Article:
Hi Ricred1, I also had streaming performance problems with Tidal when I first started using it. After some research, I finally determined my router was not handling the steaming packets correctly (router had problems handling the packet flow). I purchased the Apple AirPort Extreme router and my Tidal performance greatly improved. I also updated to a higher speed internet service (55) and checked all my Ethernet cables to ensure they were tight (I only use Ethernet cables). If you are streaming using Wi-Fi, it is possible your signal connection is not very strong and you might need an extender (how far away are you from the router?). I suggest you log the times when you have connectivity problems. Is someone else steaming video's or other similar activities? Do you have enough memory in your computer (probably yes but I have to ask). Please keep us posted with what you find.
Thanks to all of you for the welcome to Audiogon and the great feedback - so fast! Based on the responses, I guess that its not the placebo effect, I have bounced back and forth between Spotify and TIDAL today and its clear to me TIDAL is the winner! I will be cancelling my Spotify subscription. What I also like about TIDAL are the great music videos, tons of them and the quality is great as well!
Tidal is a great way to go. Check out the Bluesound Node’s that allows you to add pretty much any streaming subscription out there to it as well as external hard drives. You control it using an app and you can hardwire it to your router. Has a built in DAC or you can send the signal straight to your amp. Got one used for $200.00 online and very happy with it.
ricred1, you are not alone if buffering is an issue. I have the best router Time Warner has available, 200 down in addition to a powerful computer. No issues with other music or movie streaming websites. If packets was an issue it would be with other high bitrate streaming as well. Ran speedtest yesterday and it tested out well over 200. Last night with people over it started acting up. Pulled the plug on it immediately and switched over to spotify without a hitch. Only thing I can think of is they dont have stable west coast servers? idk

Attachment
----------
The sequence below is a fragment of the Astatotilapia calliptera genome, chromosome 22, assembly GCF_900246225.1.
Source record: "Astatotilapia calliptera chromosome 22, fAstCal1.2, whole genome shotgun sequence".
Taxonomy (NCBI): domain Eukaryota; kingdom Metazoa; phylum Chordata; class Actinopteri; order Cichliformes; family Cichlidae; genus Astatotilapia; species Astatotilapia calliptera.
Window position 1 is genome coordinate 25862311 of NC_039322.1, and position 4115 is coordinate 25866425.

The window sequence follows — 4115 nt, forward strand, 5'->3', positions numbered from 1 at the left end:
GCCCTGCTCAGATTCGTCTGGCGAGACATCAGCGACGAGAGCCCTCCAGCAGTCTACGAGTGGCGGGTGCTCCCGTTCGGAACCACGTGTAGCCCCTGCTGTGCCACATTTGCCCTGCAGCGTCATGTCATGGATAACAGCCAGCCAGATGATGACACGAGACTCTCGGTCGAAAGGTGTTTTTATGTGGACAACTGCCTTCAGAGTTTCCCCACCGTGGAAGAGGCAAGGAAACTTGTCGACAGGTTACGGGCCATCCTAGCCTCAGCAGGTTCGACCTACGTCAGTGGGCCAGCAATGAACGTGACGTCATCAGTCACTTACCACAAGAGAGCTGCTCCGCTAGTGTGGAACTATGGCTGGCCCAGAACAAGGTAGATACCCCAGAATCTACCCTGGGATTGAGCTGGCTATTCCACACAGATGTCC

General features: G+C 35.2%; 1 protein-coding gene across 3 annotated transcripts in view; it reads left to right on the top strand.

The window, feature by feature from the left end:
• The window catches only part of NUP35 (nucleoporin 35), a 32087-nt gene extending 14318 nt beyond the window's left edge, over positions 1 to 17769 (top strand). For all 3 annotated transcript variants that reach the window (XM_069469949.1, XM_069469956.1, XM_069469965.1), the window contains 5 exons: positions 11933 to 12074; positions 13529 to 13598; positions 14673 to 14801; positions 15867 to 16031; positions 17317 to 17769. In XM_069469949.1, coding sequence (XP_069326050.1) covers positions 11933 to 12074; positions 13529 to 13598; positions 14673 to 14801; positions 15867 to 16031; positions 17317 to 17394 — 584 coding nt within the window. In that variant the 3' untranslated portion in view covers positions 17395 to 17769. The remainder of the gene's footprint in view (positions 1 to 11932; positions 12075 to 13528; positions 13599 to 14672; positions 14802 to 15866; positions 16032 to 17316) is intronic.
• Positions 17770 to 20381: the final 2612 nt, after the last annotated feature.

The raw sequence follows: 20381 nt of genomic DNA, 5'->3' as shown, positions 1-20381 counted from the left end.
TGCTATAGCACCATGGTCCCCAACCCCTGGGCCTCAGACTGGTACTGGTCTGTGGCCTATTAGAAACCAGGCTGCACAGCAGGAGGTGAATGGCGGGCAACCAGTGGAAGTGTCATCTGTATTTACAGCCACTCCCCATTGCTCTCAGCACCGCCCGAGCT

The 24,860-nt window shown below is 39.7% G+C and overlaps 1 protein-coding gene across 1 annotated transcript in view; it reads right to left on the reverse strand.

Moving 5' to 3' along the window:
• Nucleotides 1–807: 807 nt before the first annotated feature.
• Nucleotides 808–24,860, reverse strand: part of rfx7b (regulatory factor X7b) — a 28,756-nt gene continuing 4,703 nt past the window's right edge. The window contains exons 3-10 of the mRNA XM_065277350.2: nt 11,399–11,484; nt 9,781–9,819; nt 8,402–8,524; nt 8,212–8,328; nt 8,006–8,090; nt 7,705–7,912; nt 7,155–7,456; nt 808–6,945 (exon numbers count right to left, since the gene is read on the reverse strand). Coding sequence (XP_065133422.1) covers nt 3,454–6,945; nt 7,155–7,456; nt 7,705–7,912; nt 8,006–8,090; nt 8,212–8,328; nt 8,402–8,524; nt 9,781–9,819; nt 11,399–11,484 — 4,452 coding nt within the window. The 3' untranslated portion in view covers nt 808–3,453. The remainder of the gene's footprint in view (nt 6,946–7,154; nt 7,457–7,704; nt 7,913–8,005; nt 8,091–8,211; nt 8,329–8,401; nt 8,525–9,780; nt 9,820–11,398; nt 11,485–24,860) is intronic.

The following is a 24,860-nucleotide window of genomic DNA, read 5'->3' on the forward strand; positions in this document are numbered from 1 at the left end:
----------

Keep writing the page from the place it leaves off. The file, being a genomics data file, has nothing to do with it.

If you get to the root of the issue please post and share!
Tidal is amazing in sound quality, just so wonderful. Coupled with Roon it sounds far better and as good or better than a cd played on a $4000 transport I owned. Roon combined with Tidal is the best digital I have heard to date. Roon may be out of reach for a college student, but others please take note.
I tried computer based audio and left it dismayed a couple of years ago. However with the advent of Roon, Tidal, and today's one box servers, computer front ends can be something altogether superior. Great times for us music lovers!
Grm, yes your ears are to be trusted. No need to buy anymore CDs! Tidal is loaded with all kinds of music for you to explore and enjoy and all from the screen of your phone or tablet.